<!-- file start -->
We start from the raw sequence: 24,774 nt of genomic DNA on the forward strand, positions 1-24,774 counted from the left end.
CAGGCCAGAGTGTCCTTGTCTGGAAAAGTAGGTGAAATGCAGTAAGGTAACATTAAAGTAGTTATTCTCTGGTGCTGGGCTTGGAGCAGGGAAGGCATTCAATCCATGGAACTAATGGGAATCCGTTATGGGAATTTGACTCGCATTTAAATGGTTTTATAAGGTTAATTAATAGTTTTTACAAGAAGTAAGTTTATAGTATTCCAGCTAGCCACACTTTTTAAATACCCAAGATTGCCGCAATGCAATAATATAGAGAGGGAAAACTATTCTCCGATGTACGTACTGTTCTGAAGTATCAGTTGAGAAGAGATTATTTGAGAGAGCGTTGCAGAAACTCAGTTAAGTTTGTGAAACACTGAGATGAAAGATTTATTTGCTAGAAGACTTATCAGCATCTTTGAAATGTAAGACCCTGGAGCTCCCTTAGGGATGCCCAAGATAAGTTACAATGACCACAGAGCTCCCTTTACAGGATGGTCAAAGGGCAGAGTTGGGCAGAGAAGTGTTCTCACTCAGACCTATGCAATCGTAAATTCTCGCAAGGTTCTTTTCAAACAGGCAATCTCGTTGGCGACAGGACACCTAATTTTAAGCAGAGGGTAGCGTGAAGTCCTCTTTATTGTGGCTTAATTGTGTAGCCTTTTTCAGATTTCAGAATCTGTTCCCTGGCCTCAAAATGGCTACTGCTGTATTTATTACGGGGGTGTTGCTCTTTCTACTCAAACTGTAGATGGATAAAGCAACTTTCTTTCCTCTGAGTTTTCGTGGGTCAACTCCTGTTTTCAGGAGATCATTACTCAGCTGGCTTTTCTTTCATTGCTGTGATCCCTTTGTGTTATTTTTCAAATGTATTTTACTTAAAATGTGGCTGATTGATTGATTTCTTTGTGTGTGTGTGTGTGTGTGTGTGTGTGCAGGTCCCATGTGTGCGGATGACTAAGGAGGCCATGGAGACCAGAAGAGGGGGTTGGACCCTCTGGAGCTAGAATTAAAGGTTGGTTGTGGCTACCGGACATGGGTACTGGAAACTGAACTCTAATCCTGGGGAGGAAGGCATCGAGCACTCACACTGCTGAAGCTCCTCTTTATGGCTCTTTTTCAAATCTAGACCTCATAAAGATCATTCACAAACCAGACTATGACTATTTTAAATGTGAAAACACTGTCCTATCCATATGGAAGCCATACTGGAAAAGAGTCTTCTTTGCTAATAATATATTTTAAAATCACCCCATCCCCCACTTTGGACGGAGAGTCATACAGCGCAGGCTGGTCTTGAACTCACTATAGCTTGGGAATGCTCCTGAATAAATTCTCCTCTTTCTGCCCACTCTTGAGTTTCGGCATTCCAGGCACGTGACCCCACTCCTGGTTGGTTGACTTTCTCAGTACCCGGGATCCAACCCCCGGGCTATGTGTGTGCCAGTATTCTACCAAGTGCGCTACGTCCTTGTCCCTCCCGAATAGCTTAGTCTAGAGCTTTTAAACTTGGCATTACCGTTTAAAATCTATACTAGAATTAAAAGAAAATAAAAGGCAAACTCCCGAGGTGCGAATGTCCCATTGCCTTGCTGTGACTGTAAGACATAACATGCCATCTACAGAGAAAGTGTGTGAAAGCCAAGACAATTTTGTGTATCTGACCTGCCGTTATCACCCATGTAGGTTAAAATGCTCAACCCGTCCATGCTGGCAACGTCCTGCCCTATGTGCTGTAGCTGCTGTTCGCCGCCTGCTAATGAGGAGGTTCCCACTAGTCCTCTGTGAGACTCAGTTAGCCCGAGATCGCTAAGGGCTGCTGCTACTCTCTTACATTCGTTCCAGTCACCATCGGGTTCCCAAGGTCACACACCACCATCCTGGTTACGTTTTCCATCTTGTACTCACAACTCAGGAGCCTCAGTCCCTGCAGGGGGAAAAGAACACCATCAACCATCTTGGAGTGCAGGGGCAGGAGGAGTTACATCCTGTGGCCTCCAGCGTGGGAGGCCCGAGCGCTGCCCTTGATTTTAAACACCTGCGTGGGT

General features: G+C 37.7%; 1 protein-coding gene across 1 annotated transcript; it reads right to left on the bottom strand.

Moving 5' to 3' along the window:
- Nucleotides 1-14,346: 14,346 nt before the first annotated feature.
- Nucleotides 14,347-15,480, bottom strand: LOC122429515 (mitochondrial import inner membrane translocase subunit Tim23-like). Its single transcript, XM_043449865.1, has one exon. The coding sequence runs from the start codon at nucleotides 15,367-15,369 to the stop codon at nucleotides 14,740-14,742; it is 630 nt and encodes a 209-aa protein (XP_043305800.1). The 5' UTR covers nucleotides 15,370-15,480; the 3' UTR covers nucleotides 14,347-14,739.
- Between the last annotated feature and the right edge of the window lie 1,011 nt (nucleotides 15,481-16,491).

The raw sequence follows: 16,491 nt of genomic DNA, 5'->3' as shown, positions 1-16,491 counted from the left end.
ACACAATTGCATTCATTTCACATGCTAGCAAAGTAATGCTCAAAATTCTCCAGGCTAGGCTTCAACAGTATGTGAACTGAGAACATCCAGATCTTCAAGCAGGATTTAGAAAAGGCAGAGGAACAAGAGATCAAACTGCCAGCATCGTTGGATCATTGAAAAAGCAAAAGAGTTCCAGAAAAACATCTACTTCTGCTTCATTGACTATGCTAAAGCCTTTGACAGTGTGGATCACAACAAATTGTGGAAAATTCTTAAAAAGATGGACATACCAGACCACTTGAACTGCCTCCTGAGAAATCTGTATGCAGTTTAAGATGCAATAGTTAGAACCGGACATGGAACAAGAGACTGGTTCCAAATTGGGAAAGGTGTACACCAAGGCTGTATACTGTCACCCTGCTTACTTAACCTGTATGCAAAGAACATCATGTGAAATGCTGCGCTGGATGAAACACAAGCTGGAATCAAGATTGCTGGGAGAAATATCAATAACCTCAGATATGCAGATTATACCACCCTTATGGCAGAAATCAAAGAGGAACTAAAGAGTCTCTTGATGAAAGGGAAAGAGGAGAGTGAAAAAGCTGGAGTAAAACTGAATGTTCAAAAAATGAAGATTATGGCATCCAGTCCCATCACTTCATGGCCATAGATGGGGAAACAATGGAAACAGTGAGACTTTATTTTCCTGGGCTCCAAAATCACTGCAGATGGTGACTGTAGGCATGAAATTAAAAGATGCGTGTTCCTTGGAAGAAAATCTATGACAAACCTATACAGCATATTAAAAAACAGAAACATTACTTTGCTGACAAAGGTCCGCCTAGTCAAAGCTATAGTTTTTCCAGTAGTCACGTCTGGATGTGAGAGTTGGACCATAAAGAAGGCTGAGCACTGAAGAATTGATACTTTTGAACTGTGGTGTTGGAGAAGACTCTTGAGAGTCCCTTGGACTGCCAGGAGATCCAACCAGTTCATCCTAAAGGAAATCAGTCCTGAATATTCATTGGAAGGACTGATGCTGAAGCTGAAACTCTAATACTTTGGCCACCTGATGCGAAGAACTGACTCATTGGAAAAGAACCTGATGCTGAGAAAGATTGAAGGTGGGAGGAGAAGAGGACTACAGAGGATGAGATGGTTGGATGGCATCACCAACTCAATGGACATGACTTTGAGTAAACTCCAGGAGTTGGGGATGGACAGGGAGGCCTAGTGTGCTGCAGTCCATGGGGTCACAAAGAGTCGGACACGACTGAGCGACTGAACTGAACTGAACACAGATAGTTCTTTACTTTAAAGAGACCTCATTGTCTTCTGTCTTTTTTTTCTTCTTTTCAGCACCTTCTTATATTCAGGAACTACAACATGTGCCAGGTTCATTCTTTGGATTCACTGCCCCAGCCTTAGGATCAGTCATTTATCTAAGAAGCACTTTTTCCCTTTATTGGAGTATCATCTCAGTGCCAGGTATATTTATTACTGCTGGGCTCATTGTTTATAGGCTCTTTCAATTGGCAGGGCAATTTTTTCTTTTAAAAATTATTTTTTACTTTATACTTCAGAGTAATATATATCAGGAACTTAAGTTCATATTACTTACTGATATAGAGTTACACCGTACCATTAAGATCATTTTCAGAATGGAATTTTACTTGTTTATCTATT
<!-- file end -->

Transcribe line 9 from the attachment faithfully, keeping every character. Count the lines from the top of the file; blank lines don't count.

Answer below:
ACACAATTGCATTCATTTCACATGCTAGCAAAGTAATGCTCAAAATTCTCCAGGCTAGGCTTCAACAGTATGTGAACTGAGAACATCCAGATCTTCAAGCAGGATTTAGAAAAGGCAGAGGAACAAGAGATCAAACTGCCAGCATCGTTGGATCATTGAAAAAGCAAAAGAGTTCCAGAAAAACATCTACTTCTGCTTCATTGACTATGCTAAAGCCTTTGACAGTGTGGATCACAACAAATTGTGGAAAATTCTTAAAAAGATGGACATACCAGACCACTTGAACTGCCTCCTGAGAAATCTGTATGCAGTTTAAGATGCAATAGTTAGAACCGGACATGGAACAAGAGACTGGTTCCAAATTGGGAAAGGTGTACACCAAGGCTGTATACTGTCACCCTGCTTACTTAACCTGTATGCAAAGAACATCATGTGAAATGCTGCGCTGGATGAAACACAAGCTGGAATCAAGATTGCTGGGAGAAATATCAATAACCTCAGATATGCAGATTATACCACCCTTATGGCAGAAATCAAAGAGGAACTAAAGAGTCTCTTGATGAAAGGGAAAGAGGAGAGTGAAAAAGCTGGAGTAAAACTGAATGTTCAAAAAATGAAGATTATGGCATCCAGTCCCATCACTTCATGGCCATAGATGGGGAAACAATGGAAACAGTGAGACTTTATTTTCCTGGGCTCCAAAATCACTGCAGATGGTGACTGTAGGCATGAAATTAAAAGATGCGTGTTCCTTGGAAGAAAATCTATGACAAACCTATACAGCATATTAAAAAACAGAAACATTACTTTGCTGACAAAGGTCCGCCTAGTCAAAGCTATAGTTTTTCCAGTAGTCACGTCTGGATGTGAGAGTTGGACCATAAAGAAGGCTGAGCACTGAAGAATTGATACTTTTGAACTGTGGTGTTGGAGAAGACTCTTGAGAGTCCCTTGGACTGCCAGGAGATCCAACCAGTTCATCCTAAAGGAAATCAGTCCTGAATATTCATTGGAAGGACTGATGCTGAAGCTGAAACTCTAATACTTTGGCCACCTGATGCGAAGAACTGACTCATTGGAAAAGAACCTGATGCTGAGAAAGATTGAAGGTGGGAGGAGAAGAGGACTACAGAGGATGAGATGGTTGGATGGCATCACCAACTCAATGGACATGACTTTGAGTAAACTCCAGGAGTTGGGGATGGACAGGGAGGCCTAGTGTGCTGCAGTCCATGGGGTCACAAAGAGTCGGACACGACTGAGCGACTGAACTGAACTGAACACAGATAGTTCTTTACTTTAAAGAGACCTCATTGTCTTCTGTCTTTTTTTTCTTCTTTTCAGCACCTTCTTATATTCAGGAACTACAACATGTGCCAGGTTCATTCTTTGGATTCACTGCCCCAGCCTTAGGATCAGTCATTTATCTAAGAAGCACTTTTTCCCTTTATTGGAGTATCATCTCAGTGCCAGGTATATTTATTACTGCTGGGCTCATTGTTTATAGGCTCTTTCAATTGGCAGGGCAATTTTTTCTTTTAAAAATTATTTTTTACTTTATACTTCAGAGTAATATATATCAGGAACTTAAGTTCATATTACTTACTGATATAGAGTTACACCGTACCATTAAGATCATTTTCAGAATGGAATTTTACTTGTTTATCTATT